The most impressive thing was the stealth. Even those usually in the know had literally no idea. On Monday afternoon, the Daily Mail’s Dominic King wrote this on Liverpool’s transfer plans and then presumably went out for tea; Goal’s Neil Jones said that Liverpool were targeting a defensive midfielder and you can still see the join where they crowbarred in a reference to the ‘unexpected’ signing of Fabinho; The Guardian’s Andy Hunter had mused that ‘Klopp’s plans for midfield improvement are in place with Naby Keïta secured for £52.75m from Red Bull Leipzig and Lyon captain Nabil Fekir targeted for a transfer costing a minimum of £60m’ without a mention of the man who would soon be a £40m-plus Liverpool player. Nobody knew. We say this not because we want to laugh at journalists but because we wish to laud Liverpool; the only thing better than a coup is an unexpected coup.
Plenty has been written elsewhere about Fabinho as an ideal fit for Liverpool; he is a title winner with Champions League experience, coming into his peak years, and will step straight into a midfield that has lacked variety since the phasing-out and subsequent departure of Lucas Leiva. If you can muddle along all the way to a European final, Liverpool have muddled along without a specialist defensive midfielder. They now have one of the most coveted in Europe.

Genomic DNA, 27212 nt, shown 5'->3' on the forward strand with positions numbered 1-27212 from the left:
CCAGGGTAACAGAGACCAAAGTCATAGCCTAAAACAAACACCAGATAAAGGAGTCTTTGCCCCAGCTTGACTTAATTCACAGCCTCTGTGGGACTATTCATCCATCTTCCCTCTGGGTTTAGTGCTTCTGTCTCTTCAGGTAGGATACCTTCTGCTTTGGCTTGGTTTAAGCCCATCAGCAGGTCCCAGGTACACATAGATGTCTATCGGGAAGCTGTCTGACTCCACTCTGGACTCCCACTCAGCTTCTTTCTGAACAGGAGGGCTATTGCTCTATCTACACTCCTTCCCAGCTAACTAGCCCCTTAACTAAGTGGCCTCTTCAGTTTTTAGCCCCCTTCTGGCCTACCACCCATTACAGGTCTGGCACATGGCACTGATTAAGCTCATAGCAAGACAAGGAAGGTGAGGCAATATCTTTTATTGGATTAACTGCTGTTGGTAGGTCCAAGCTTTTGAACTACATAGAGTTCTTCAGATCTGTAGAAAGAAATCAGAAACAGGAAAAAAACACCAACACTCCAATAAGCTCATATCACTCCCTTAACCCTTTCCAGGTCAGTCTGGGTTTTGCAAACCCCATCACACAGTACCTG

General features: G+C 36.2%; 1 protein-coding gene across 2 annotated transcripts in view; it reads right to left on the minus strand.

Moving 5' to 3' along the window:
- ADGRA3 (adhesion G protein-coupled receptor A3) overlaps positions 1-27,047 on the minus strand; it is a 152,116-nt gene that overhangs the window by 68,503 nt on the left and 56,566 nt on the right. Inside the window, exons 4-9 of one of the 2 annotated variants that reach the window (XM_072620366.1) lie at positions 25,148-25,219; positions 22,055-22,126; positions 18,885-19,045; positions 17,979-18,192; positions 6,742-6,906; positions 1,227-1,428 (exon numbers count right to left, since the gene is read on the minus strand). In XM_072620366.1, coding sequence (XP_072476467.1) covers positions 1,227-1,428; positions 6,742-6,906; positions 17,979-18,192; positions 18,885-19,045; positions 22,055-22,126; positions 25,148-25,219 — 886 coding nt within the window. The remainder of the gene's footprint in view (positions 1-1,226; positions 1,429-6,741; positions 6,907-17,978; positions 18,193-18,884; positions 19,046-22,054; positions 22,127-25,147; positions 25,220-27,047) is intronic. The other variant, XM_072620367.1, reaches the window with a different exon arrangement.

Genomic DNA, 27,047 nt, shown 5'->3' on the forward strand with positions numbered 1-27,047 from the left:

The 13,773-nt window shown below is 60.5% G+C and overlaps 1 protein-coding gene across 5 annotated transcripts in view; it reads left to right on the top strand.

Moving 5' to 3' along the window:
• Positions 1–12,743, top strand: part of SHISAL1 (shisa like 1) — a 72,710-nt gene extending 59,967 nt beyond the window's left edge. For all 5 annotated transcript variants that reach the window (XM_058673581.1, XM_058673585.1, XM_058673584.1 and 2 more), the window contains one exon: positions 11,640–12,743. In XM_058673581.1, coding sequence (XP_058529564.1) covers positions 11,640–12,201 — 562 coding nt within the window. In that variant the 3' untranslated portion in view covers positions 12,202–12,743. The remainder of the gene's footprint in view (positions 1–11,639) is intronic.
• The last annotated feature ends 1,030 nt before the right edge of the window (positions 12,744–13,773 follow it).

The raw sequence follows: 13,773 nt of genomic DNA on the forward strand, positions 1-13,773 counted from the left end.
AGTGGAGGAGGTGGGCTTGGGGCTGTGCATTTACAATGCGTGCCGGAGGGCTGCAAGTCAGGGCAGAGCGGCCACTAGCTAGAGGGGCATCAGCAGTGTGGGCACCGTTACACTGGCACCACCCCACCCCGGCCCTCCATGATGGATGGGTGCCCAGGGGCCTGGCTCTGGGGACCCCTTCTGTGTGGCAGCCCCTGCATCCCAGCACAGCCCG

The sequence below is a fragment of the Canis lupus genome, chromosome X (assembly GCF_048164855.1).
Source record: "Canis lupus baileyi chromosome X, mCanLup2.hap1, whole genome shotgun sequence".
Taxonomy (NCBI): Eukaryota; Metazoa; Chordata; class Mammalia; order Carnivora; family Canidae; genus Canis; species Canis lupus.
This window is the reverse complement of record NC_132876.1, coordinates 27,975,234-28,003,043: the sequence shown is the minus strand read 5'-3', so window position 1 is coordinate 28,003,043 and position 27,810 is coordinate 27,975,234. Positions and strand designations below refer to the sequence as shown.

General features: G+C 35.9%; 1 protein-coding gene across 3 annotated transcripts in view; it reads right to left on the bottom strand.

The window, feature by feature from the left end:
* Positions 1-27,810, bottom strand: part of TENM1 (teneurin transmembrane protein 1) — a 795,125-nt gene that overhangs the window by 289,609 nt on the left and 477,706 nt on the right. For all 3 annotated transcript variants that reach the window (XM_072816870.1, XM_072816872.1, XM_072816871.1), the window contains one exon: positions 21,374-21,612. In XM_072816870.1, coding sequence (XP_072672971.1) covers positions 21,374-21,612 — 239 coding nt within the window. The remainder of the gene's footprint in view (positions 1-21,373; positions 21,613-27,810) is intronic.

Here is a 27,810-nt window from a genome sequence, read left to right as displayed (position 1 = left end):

This is unlike the move for Mo Salah, who was only ever coveted in hindsight. As Roma owner James Pallotta recently revealed: “We can’t tell you that anybody else was calling for Salah at anywhere near that kind of price.” Less than a year on, there are executives in club boardrooms across Europe angrily demanding to know how Fabinho slipped through their grasps. They would happily have paid £40m but Liverpool had already schmoozed their way into his affections.
“A football club of this size coming after my services, I didn’t have to think that much about coming over,” said the Brazilian, joining a growing list of players including Keita, Virgil van Dijk and Alex Oxlade-Chamberlain who have signed for Liverpool despite extensive interest from richer clubs offering richer rewards. There is something about Liverpool and something about Jurgen Klopp which creates a compelling cocktail of history and hope, of permanence and personality.
‘The difference between winning and losing the Champions League final on Saturday is night and day for Liverpool and Jurgen Klopp,’ wrote Stan Collymore last week, and he was not alone in this ridiculous notion that should Liverpool win, they could ‘pick from some of the best players in the world’. In truth, Liverpool have their pick of the exact same players on Monday as they had on Friday; the very top echelon are out of their league, while the almost-elite have the choice between them and about a dozen other clubs in that next bracket. Winning the fight for those players never had any relation to winning in Kiev.
Had Liverpool won the Champions League, Fabinho would presumably have been pleased for his good friend Roberto Firmino and the strangers he would soon be calling teammates, but it would not have been his triumph. He did not dream of joining European champions; he dreams of becoming a European champion. What Liverpool have proved over this magnificent campaign – to Fabinho and other potential signings – is that they could possibly make that happen. Falling at the final hurdle means nothing when you have leapfrogged dozens of other clubs to get there.
Liverpool have made the first major transfer signing of the summer and nobody saw it coming – least of all those who would have you believe that fickle footballers gravitate towards shiny things rather than brilliant managers.